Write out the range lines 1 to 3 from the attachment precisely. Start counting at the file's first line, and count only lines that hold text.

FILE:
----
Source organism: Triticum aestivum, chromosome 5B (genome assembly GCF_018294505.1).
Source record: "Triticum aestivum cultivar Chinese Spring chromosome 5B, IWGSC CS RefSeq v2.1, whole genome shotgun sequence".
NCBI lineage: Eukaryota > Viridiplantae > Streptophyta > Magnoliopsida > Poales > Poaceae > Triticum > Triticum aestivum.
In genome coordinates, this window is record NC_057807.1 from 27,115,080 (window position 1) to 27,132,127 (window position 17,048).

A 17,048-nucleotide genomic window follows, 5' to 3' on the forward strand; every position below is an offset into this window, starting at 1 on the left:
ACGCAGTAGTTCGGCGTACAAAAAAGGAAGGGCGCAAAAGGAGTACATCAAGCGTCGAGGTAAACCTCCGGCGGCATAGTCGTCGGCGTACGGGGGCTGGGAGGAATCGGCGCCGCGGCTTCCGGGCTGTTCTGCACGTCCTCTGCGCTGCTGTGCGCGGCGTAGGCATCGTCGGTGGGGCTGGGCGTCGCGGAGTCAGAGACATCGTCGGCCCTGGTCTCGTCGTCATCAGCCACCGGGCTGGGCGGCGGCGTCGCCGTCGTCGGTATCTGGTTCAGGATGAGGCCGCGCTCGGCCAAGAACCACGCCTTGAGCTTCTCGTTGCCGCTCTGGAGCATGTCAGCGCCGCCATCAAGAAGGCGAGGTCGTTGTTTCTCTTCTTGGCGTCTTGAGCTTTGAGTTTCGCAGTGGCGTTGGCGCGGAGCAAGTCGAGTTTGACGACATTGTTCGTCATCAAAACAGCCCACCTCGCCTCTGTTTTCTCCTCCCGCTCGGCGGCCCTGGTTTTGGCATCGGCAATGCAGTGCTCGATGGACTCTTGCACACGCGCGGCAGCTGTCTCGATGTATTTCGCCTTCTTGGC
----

Source organism: Triticum aestivum, chromosome 5B (genome assembly GCF_018294505.1).
Source record: "Triticum aestivum cultivar Chinese Spring chromosome 5B, IWGSC CS RefSeq v2.1, whole genome shotgun sequence".
NCBI lineage: Eukaryota > Viridiplantae > Streptophyta > Magnoliopsida > Poales > Poaceae > Triticum > Triticum aestivum.